Over half of what the average household throws away is organic waste. The good news is this can be recycled and used to help improve soil quality.
Organic waste includes garden and food waste, and other items such as paper, hair, wool, faeces, vacuum cleaner dust and wood ash.
What is composting?
Composting is a natural biological process, which converts kitchen and garden waste into a rich, organic soil-like substance. This process is carried out by organisms, both microscopic and larger, including bacteria, fungi, worms and insects.
What are the benefits of composting?
Composting has many benefi ts for the environment. It is a better use of organic ‘waste’ and reduces waste disposal issues.
Used in the garden, compost will improve soil structure, provide nutrients and humus to the soil, attract helpful worms, and improve water-holding capacity.
It also provides the basis for home gardeners to produce their own organic fruit and vegetables.
“There is no such thing as organic waste, only wasted organics.” (Vermi-BIOLOGICALS)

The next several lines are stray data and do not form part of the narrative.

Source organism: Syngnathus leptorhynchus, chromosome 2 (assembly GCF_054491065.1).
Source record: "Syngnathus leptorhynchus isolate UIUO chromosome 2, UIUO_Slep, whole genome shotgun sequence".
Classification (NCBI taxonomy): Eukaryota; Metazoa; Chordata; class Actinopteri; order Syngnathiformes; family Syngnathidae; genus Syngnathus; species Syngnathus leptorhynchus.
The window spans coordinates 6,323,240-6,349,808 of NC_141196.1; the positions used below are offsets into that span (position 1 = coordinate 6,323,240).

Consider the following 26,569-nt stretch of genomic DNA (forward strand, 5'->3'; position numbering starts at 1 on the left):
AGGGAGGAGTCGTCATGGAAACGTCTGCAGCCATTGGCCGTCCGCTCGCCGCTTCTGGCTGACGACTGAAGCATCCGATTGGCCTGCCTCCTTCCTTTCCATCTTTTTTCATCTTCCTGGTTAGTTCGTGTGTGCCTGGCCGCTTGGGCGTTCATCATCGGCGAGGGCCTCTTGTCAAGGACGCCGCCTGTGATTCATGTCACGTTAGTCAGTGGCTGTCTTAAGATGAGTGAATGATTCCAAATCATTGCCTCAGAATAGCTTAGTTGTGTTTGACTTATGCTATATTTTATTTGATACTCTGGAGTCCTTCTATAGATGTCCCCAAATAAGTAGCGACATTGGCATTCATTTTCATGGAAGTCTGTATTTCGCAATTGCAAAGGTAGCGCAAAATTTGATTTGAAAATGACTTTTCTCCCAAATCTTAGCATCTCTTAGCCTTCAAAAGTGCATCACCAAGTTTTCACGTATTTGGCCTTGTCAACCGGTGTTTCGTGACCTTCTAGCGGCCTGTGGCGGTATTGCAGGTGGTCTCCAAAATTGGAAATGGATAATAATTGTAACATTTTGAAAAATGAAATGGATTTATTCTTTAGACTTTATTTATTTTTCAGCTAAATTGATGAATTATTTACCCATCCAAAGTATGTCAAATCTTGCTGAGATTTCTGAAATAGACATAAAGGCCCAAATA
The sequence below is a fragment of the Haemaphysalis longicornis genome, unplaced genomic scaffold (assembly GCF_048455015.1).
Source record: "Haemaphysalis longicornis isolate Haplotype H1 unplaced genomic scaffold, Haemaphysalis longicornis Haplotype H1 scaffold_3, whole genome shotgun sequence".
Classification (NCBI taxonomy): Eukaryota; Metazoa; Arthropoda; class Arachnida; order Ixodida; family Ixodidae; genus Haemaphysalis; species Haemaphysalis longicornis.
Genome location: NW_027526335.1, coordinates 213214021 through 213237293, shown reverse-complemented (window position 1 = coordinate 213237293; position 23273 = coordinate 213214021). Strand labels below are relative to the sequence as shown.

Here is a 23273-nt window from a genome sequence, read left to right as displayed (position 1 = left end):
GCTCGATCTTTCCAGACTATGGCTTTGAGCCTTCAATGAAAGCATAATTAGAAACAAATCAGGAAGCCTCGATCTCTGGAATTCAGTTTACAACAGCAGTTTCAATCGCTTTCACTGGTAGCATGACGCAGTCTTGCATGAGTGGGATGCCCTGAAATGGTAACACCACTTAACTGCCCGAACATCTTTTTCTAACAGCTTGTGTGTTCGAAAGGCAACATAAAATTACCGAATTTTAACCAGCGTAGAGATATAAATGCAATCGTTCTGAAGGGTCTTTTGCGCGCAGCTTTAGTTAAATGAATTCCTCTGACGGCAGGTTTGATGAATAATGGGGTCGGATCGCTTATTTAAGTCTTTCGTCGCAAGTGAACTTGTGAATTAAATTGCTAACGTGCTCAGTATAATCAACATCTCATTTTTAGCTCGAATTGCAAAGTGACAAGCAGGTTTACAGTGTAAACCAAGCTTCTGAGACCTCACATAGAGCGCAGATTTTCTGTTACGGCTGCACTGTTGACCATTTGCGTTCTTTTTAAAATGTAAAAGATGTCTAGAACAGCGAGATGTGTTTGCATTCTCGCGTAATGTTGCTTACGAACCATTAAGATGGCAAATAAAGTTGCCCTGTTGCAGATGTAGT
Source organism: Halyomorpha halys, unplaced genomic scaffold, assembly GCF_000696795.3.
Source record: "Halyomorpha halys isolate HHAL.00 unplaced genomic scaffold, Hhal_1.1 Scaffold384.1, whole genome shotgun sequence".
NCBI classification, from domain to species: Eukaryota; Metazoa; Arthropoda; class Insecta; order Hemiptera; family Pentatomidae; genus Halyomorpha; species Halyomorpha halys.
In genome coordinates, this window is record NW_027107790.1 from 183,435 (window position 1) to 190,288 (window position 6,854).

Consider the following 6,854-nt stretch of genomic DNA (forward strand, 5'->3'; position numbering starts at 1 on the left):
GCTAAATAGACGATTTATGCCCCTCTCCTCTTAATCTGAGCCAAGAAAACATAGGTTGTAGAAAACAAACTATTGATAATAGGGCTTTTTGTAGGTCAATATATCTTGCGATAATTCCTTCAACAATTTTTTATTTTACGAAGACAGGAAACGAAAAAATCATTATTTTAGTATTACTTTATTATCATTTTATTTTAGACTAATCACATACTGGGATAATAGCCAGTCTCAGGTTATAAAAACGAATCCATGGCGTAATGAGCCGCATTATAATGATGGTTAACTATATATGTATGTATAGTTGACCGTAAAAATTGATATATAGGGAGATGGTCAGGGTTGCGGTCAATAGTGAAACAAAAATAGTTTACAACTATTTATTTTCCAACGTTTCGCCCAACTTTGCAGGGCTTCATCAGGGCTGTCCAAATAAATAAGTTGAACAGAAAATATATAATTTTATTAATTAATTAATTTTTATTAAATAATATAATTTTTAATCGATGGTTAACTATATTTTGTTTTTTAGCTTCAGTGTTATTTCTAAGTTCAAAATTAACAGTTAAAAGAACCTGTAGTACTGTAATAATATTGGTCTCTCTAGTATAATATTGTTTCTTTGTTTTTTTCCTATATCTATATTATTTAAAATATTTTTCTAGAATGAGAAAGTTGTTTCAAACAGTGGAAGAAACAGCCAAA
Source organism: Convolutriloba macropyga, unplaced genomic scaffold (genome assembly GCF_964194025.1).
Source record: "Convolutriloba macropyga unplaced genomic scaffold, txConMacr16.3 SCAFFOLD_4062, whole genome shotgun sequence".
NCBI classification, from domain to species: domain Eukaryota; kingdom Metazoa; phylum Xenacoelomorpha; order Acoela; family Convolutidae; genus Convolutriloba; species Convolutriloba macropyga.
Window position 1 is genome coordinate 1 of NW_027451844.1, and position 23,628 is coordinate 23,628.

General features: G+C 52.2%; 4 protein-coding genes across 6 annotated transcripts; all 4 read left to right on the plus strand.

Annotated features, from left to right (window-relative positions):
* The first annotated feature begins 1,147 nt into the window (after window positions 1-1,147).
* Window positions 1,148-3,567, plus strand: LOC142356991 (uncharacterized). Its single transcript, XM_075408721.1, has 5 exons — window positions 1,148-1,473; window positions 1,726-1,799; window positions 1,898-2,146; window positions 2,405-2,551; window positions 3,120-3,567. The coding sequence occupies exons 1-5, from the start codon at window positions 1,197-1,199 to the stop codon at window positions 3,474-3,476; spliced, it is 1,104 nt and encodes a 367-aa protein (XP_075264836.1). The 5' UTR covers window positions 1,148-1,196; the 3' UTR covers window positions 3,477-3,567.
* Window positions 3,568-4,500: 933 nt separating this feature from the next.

The ADAM principles
There are many ways of producing good compost at home, all are based on the principles of ADAM.
Aliveness - a compost heap is a living system
Diversity - the greater the diversity of material the richer the product
Aeration - more air means less smell
Moisture - the heap should be as moist as a lightly squeezed sponge
What CAN be composted?
A wide variety of garden and household organics can be used to make compost. These things can be composted:
- lawn clippings and small garden prunings
- leaves from shrubs and trees (not Eucalyptus)
- fruit and vegetable scraps
- some weeds
- tea bags, coffee grounds, vegetable oil and
- egg shells
- shredded paper and cardboard
- used potting mix or a shovel of garden soil
- aged animal manure (chicken, cow, sheep, horse)
- wood ash or sawdust (not from treated timber)
What CAN’T be composted?
- meat, bones, dairy and bread products
- diseased plants
- large branches
- weeds that have seeds or underground
Read the step by step guide to composting (123 kb).